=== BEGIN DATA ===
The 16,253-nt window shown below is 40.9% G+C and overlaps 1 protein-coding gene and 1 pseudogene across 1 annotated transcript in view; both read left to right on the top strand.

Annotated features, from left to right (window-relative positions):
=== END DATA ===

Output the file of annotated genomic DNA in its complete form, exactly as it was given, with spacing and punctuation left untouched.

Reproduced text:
The 16,253-nt window shown below is 40.9% G+C and overlaps 1 protein-coding gene and 1 pseudogene across 1 annotated transcript in view; both read left to right on the top strand.

Annotated features, from left to right (window-relative positions):